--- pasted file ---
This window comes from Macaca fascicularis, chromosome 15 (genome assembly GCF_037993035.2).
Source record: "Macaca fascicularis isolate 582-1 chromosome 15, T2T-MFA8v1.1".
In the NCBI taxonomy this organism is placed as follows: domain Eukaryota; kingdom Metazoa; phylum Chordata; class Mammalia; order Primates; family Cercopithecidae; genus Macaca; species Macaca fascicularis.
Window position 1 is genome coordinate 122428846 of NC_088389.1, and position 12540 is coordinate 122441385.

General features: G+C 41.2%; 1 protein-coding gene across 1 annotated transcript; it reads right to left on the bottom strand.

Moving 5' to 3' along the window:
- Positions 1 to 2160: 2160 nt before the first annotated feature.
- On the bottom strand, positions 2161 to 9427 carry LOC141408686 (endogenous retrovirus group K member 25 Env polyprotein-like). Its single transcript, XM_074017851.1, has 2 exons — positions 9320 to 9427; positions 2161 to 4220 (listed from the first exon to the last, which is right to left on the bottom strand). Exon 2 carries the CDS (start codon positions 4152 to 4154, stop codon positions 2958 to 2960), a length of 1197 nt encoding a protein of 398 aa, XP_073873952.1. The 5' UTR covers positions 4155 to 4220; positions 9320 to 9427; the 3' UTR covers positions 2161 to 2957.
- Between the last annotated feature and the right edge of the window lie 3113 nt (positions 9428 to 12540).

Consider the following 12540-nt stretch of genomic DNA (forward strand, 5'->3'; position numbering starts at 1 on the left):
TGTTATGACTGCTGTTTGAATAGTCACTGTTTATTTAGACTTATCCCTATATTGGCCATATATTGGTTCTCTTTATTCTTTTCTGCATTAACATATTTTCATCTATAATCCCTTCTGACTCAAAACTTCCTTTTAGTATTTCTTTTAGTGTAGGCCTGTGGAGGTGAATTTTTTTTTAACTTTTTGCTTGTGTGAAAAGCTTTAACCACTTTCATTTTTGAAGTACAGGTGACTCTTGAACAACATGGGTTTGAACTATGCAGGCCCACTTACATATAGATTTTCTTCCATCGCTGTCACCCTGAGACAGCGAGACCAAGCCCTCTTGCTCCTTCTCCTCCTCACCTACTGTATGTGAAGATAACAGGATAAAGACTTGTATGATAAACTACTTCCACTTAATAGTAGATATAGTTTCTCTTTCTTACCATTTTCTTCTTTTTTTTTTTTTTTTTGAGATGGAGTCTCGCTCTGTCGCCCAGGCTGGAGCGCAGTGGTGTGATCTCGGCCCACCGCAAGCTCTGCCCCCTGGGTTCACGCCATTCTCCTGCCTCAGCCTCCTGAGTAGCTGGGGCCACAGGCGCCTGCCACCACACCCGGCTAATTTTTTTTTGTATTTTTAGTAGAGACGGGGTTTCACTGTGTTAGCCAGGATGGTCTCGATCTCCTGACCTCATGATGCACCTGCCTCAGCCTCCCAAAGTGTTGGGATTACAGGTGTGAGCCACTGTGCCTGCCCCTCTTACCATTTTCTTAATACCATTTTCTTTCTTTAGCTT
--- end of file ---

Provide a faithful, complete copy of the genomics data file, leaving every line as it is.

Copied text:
This window comes from Macaca fascicularis, chromosome 15 (genome assembly GCF_037993035.2).
Source record: "Macaca fascicularis isolate 582-1 chromosome 15, T2T-MFA8v1.1".
In the NCBI taxonomy this organism is placed as follows: domain Eukaryota; kingdom Metazoa; phylum Chordata; class Mammalia; order Primates; family Cercopithecidae; genus Macaca; species Macaca fascicularis.
Window position 1 is genome coordinate 122428846 of NC_088389.1, and position 12540 is coordinate 122441385.

General features: G+C 41.2%; 1 protein-coding gene across 1 annotated transcript; it reads right to left on the bottom strand.

Moving 5' to 3' along the window:
- Positions 1 to 2160: 2160 nt before the first annotated feature.
- On the bottom strand, positions 2161 to 9427 carry LOC141408686 (endogenous retrovirus group K member 25 Env polyprotein-like). Its single transcript, XM_074017851.1, has 2 exons — positions 9320 to 9427; positions 2161 to 4220 (listed from the first exon to the last, which is right to left on the bottom strand). Exon 2 carries the CDS (start codon positions 4152 to 4154, stop codon positions 2958 to 2960), a length of 1197 nt encoding a protein of 398 aa, XP_073873952.1. The 5' UTR covers positions 4155 to 4220; positions 9320 to 9427; the 3' UTR covers positions 2161 to 2957.
- Between the last annotated feature and the right edge of the window lie 3113 nt (positions 9428 to 12540).

Consider the following 12540-nt stretch of genomic DNA (forward strand, 5'->3'; position numbering starts at 1 on the left):
TGTTATGACTGCTGTTTGAATAGTCACTGTTTATTTAGACTTATCCCTATATTGGCCATATATTGGTTCTCTTTATTCTTTTCTGCATTAACATATTTTCATCTATAATCCCTTCTGACTCAAAACTTCCTTTTAGTATTTCTTTTAGTGTAGGCCTGTGGAGGTGAATTTTTTTTTAACTTTTTGCTTGTGTGAAAAGCTTTAACCACTTTCATTTTTGAAGTACAGGTGACTCTTGAACAACATGGGTTTGAACTATGCAGGCCCACTTACATATAGATTTTCTTCCATCGCTGTCACCCTGAGACAGCGAGACCAAGCCCTCTTGCTCCTTCTCCTCCTCACCTACTGTATGTGAAGATAACAGGATAAAGACTTGTATGATAAACTACTTCCACTTAATAGTAGATATAGTTTCTCTTTCTTACCATTTTCTTCTTTTTTTTTTTTTTTTTGAGATGGAGTCTCGCTCTGTCGCCCAGGCTGGAGCGCAGTGGTGTGATCTCGGCCCACCGCAAGCTCTGCCCCCTGGGTTCACGCCATTCTCCTGCCTCAGCCTCCTGAGTAGCTGGGGCCACAGGCGCCTGCCACCACACCCGGCTAATTTTTTTTTGTATTTTTAGTAGAGACGGGGTTTCACTGTGTTAGCCAGGATGGTCTCGATCTCCTGACCTCATGATGCACCTGCCTCAGCCTCCCAAAGTGTTGGGATTACAGGTGTGAGCCACTGTGCCTGCCCCTCTTACCATTTTCTTAATACCATTTTCTTTCTTTAGCTT